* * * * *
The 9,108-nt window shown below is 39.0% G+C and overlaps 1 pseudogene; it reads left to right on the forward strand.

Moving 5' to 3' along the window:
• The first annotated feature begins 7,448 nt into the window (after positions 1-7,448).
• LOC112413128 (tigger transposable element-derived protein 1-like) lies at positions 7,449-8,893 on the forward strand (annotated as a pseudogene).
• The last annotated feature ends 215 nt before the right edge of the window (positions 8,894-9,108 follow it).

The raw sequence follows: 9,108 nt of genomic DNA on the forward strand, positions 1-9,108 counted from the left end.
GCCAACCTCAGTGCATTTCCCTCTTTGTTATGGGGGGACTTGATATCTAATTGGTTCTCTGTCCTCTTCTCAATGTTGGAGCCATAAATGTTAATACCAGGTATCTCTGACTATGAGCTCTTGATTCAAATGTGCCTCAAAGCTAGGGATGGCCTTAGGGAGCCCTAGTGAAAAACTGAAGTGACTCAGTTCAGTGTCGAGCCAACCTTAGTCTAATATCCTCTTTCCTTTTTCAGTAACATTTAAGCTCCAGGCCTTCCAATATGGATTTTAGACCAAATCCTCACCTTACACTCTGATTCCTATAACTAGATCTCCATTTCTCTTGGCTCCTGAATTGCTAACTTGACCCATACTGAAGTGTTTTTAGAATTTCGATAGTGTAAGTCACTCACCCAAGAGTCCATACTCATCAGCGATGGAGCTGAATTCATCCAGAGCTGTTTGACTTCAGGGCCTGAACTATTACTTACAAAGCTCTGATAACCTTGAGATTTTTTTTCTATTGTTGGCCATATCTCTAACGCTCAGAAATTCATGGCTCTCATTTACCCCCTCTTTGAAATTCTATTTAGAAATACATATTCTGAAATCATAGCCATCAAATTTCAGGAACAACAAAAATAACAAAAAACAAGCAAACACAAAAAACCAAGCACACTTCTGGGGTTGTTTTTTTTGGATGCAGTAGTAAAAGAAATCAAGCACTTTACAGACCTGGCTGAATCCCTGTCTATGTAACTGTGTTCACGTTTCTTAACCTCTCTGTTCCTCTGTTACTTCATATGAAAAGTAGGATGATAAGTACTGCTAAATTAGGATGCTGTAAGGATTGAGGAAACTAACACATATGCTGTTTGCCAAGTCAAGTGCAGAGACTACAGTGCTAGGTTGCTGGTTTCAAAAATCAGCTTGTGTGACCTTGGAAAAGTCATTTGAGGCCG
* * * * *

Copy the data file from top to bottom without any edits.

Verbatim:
The 9,108-nt window shown below is 39.0% G+C and overlaps 1 pseudogene; it reads left to right on the forward strand.

Moving 5' to 3' along the window:
• The first annotated feature begins 7,448 nt into the window (after positions 1-7,448).
• LOC112413128 (tigger transposable element-derived protein 1-like) lies at positions 7,449-8,893 on the forward strand (annotated as a pseudogene).
• The last annotated feature ends 215 nt before the right edge of the window (positions 8,894-9,108 follow it).

The raw sequence follows: 9,108 nt of genomic DNA on the forward strand, positions 1-9,108 counted from the left end.
GCCAACCTCAGTGCATTTCCCTCTTTGTTATGGGGGGACTTGATATCTAATTGGTTCTCTGTCCTCTTCTCAATGTTGGAGCCATAAATGTTAATACCAGGTATCTCTGACTATGAGCTCTTGATTCAAATGTGCCTCAAAGCTAGGGATGGCCTTAGGGAGCCCTAGTGAAAAACTGAAGTGACTCAGTTCAGTGTCGAGCCAACCTTAGTCTAATATCCTCTTTCCTTTTTCAGTAACATTTAAGCTCCAGGCCTTCCAATATGGATTTTAGACCAAATCCTCACCTTACACTCTGATTCCTATAACTAGATCTCCATTTCTCTTGGCTCCTGAATTGCTAACTTGACCCATACTGAAGTGTTTTTAGAATTTCGATAGTGTAAGTCACTCACCCAAGAGTCCATACTCATCAGCGATGGAGCTGAATTCATCCAGAGCTGTTTGACTTCAGGGCCTGAACTATTACTTACAAAGCTCTGATAACCTTGAGATTTTTTTTCTATTGTTGGCCATATCTCTAACGCTCAGAAATTCATGGCTCTCATTTACCCCCTCTTTGAAATTCTATTTAGAAATACATATTCTGAAATCATAGCCATCAAATTTCAGGAACAACAAAAATAACAAAAAACAAGCAAACACAAAAAACCAAGCACACTTCTGGGGTTGTTTTTTTTGGATGCAGTAGTAAAAGAAATCAAGCACTTTACAGACCTGGCTGAATCCCTGTCTATGTAACTGTGTTCACGTTTCTTAACCTCTCTGTTCCTCTGTTACTTCATATGAAAAGTAGGATGATAAGTACTGCTAAATTAGGATGCTGTAAGGATTGAGGAAACTAACACATATGCTGTTTGCCAAGTCAAGTGCAGAGACTACAGTGCTAGGTTGCTGGTTTCAAAAATCAGCTTGTGTGACCTTGGAAAAGTCATTTGAGGCCG